Tackling Marine Plastic Pollution at Woodford Folk Festival11 January 2019
Ocean plastic pollution was one of the hot topics tackled by a University of Queensland academic at the recent six-day Woodford Folk Festival, which attracted over 130 000 people.
Dr Anna Phelan, Research Fellow at The University of Queensland (UQ) Business School, investigates the global issue through an ecological and behavioural economics lens, chatting to festival-goers about her recent research findings on plastic pollution.
“Due to its persistence, durability, and sheer volume, marine plastic debris – or ocean plastic – is emerging as a new, truly global challenge,” she said.
“Humankind has produced unfathomable quantities of plastic for decades, around 340 million tonnes per year.
“As the oceans are filling up with plastic trash, most of it packaging material - more and more people worldwide are becoming concerned about the issue.”
Dr Phelan took the opportunity to shine a light on plastic waste problems not only in Australia, but with some of our closest neighbours.
“In South-East Asia plastics use has outpaced waste management and infrastructure, and the situation is approaching catastrophic proportions.
“Australia’s neighbour, Indonesia, is the second-largest contributor to marine plastic pollution after China.”
For the last three years, Anna has been part of a research project in South Sulawesi, Indonesia, focusing on alternative sustainable livelihoods that protect and enhance coastal ecosystem services and strengthen coastal management.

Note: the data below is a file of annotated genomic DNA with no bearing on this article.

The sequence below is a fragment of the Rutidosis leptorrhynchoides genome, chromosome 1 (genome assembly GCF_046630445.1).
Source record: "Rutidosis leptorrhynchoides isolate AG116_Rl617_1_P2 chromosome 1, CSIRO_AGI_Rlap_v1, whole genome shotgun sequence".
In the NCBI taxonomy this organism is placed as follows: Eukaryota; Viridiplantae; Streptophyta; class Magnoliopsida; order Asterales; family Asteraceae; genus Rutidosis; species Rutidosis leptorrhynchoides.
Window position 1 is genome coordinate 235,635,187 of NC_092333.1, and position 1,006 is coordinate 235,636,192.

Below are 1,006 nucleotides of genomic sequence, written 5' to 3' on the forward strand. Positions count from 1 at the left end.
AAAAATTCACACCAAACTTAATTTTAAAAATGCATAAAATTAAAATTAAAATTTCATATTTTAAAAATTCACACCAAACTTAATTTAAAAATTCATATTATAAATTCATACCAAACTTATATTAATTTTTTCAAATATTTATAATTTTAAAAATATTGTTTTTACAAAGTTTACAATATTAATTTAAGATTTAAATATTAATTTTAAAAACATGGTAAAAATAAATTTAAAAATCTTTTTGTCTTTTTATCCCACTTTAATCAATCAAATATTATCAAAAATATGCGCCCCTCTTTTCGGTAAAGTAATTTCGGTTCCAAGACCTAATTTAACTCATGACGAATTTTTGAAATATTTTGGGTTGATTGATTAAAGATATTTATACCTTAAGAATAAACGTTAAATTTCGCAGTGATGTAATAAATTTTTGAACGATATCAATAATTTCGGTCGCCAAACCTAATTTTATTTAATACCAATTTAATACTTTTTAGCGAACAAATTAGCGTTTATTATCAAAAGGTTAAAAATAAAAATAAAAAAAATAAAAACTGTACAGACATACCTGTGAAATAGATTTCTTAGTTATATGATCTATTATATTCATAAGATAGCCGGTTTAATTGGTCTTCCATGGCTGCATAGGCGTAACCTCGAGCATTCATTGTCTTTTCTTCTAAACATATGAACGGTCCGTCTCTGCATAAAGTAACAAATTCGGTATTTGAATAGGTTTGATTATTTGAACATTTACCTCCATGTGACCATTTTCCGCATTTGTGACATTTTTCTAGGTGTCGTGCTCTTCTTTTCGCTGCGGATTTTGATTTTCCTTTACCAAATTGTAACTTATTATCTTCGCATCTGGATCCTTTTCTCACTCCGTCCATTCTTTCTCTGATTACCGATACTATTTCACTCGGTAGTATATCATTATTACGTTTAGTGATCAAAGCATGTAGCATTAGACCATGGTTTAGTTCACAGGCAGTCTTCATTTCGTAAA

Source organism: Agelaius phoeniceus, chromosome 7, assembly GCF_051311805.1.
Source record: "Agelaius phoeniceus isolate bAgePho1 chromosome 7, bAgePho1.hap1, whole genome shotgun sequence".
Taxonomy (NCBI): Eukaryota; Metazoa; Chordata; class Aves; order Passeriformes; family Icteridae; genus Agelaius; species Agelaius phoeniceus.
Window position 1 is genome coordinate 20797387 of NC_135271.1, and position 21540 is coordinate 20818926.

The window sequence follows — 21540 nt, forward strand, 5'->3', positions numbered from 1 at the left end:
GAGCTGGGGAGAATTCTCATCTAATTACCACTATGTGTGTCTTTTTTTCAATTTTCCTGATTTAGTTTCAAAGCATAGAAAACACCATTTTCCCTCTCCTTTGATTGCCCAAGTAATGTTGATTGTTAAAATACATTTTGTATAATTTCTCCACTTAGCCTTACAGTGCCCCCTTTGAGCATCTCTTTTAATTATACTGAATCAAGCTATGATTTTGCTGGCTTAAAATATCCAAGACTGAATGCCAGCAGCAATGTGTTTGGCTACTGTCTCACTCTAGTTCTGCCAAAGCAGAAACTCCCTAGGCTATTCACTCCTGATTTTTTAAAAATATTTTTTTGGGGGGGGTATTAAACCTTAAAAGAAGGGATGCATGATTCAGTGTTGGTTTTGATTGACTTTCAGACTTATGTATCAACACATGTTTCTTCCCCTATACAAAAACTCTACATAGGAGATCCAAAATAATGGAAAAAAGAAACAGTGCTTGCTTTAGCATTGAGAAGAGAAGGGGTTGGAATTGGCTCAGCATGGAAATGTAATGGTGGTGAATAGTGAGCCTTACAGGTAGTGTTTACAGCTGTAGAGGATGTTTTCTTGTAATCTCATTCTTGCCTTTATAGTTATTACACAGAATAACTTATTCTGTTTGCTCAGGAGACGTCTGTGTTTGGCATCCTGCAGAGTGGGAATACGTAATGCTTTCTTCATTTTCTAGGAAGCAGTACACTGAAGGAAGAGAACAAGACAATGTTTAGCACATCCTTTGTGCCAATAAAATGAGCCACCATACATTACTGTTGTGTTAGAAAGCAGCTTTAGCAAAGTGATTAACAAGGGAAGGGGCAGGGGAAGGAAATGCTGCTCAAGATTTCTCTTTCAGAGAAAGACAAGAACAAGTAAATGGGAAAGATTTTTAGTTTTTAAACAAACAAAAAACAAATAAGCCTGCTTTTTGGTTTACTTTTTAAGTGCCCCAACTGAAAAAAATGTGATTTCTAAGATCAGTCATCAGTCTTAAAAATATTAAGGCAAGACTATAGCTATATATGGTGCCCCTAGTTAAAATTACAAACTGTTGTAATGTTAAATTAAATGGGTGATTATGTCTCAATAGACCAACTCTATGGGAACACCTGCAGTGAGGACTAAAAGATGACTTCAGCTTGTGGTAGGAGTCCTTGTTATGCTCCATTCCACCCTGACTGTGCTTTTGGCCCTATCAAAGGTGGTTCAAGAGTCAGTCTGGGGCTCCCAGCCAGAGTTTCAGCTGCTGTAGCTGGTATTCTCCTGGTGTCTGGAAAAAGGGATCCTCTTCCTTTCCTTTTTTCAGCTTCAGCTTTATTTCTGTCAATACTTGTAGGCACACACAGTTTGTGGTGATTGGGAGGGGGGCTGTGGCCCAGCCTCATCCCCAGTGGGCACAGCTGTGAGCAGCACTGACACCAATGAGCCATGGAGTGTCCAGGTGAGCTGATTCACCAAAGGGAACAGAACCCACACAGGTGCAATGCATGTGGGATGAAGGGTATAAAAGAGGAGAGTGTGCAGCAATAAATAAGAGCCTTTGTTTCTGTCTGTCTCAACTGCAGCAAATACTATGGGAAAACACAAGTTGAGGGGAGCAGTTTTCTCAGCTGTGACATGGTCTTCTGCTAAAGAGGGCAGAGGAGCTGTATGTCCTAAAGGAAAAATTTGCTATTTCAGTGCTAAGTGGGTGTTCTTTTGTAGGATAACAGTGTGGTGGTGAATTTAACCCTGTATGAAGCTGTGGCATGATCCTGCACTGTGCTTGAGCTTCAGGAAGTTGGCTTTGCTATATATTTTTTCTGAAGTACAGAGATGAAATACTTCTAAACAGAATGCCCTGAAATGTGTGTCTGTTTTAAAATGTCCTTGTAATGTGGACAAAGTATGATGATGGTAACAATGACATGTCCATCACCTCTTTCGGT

Dr Phelan said that addressing plastic waste is, in some way, addressing consumerism itself.
“It requires us to recognise just how radically a single-use throwaway economy has reshaped the planet in the span of a lifetime.
“Addressing marine plastic waste creates opportunities for innovative and collaborative solutions and helps direct our society towards a more circular economy.”
She believes that the Woodford Folk Festival was the perfect place to raise some of these issues.
“I’ve always found Woodford to be one of the most inclusive and diverse festivals, with a long history of bringing together a dynamic, curious and committed community of change agents and people interested in environmental, social and cultural transformations.
“I’m hoping that attendees have a deeper understanding of the complexity of the social-ecological issues at play and a better understanding of factors contributing to ocean plastic pollution.”
Find out more about the Business School's sustainability research and projects.
Contact: Dr Anna Phelan, email@example.com, +61 7 3443 2015